Making healthy eating choices can improve cognitive function. Here are a few ways to get started.
1. Enjoy your food.
Food should not only nourish our bodies and help sharpen our minds but also bring us a sense of enjoyment. When we enjoy our food, dopamine is released in our brains, giving us a sense of pleasure. Nourishing our bodies from grocery shopping and researching recipes to cooking our meals and enjoying our food by ourselves or with others should be a process that brings us joy. While cooking in the kitchen, listen to music or a podcast, pour yourself a glass of wine, and have fun!
2. Eat the rainbow.
Imagine if you can have every color of the rainbow on your plate: red tomatoes, green spinach, purple potatoes, brown rice, yellow egg yolks, etc. OK, so maybe I am stretching it a bit, but you get the point, right? If we try to eat a plethora of color on our plate, we are doing our best to hit all the food groups and eat a meal full of vitamins and minerals. When we have a plate full of colorful veggies, meats, and grains, we are feeding our bodies and minds to the best of our ability. Try to get the most colorful plate of whole foods possible!
3. Daily multivitamins are OK.
Trying to obtain the daily needs of every vitamin and mineral can be incredibly challenging to the point that it can become stressful. The majority of us are not meeting our daily dietary requirements, and as a result, most of us do need to take a daily multivitamin and additional supplements, and that is OK.
4. Listen to your body.
There are some days when all I want is a gigantic chicken burrito (no cheese). It may be the greasiest, most carb-loaded, and lard-filled food I can get my hands on, but some days I need to listen to my body and indulge in my cravings. I order takeout here and there and splurge on burritos and candy on occasion. There is nothing wrong with indulging in cravings and “feeding your soul,” but we must be mindful of this in order to not get into a pattern of poor eating habits.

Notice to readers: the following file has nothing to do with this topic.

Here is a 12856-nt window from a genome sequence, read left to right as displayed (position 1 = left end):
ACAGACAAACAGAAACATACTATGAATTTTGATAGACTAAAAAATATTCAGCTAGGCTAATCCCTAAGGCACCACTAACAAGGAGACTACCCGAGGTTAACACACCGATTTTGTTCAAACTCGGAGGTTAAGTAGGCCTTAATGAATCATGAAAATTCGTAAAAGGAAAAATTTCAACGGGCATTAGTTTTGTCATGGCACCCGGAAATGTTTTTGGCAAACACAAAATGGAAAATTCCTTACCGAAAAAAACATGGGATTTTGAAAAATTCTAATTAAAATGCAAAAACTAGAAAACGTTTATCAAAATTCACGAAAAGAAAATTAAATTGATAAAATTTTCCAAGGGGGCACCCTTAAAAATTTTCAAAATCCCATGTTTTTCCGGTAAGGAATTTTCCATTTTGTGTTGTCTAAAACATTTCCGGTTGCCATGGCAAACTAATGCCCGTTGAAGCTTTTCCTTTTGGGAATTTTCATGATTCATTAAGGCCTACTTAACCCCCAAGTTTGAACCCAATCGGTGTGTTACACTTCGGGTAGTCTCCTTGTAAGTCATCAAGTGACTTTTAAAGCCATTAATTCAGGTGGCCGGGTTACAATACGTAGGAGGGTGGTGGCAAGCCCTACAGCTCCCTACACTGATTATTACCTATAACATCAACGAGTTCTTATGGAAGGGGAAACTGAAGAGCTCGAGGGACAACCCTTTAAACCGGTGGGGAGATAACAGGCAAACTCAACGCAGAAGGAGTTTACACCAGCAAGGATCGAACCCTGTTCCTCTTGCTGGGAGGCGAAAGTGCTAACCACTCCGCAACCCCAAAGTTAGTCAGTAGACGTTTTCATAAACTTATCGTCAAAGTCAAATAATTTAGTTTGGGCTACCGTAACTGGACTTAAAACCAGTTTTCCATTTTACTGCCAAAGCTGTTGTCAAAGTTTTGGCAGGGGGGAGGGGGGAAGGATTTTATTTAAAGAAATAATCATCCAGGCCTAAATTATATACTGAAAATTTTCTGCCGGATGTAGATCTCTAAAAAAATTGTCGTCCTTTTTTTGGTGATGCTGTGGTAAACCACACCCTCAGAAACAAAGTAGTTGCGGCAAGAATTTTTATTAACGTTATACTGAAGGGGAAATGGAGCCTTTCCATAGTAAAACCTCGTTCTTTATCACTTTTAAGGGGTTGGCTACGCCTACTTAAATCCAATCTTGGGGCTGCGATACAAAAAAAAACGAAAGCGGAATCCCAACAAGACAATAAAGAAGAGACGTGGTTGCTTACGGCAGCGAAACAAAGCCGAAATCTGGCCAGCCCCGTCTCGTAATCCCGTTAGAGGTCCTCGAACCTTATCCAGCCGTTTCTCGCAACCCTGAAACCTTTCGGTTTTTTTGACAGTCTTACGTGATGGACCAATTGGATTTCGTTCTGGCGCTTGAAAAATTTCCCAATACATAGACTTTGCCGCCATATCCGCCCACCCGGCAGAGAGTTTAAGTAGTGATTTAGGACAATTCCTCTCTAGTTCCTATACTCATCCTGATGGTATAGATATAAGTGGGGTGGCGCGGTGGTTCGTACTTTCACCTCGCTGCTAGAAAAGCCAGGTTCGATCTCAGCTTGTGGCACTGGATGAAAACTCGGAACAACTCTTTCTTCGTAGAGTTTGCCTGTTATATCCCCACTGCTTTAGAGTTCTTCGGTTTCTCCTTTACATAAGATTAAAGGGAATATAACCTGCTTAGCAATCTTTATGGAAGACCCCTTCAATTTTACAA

5. Limit emotional eating.
There is nothing better after a stressful day or an emotional experience than sitting on the couch, spoon deep into a pint of ice cream, pouring a glass of wine. Feeding our emotions with food is OK to an extent, but this can be a dangerous slippery slope. If we continuously use food as a coping mechanism or an emotional crutch, we can easily develop a poor relationship with food and our bodies, potentially driving us to develop an eating disorder.
6. Food is a social connection.
Food is one of the best ways to bring strangers and friends together. Sitting around the table and sharing a meal is an international form of bonding. Invite friends over to help you cook dinner. Try sharing more meals with friends and neighbors, and you may be surprised how your relationships will grow.
7. Allow food to bring out your creative side.
For many, cooking can be seen as a cumbersome task, but in reality, cooking can be fun and therapeutic. It can allow you to tap into your creative side and unplug from the day’s stressful events. Plan your recipes ahead of time, meal prep, and invest in a slow cooker if you are strapped for time. Don’t allow your busy schedule or your stressful workload to get in the way of planning and cooking nutritious meals that can nourish your mind and body
8. Be adventurous.
If you are grocery shopping, buy fruits or veggies you have never tried before. Cook a new recipe, use new ingredients, and try cooking fish or chicken with different spices.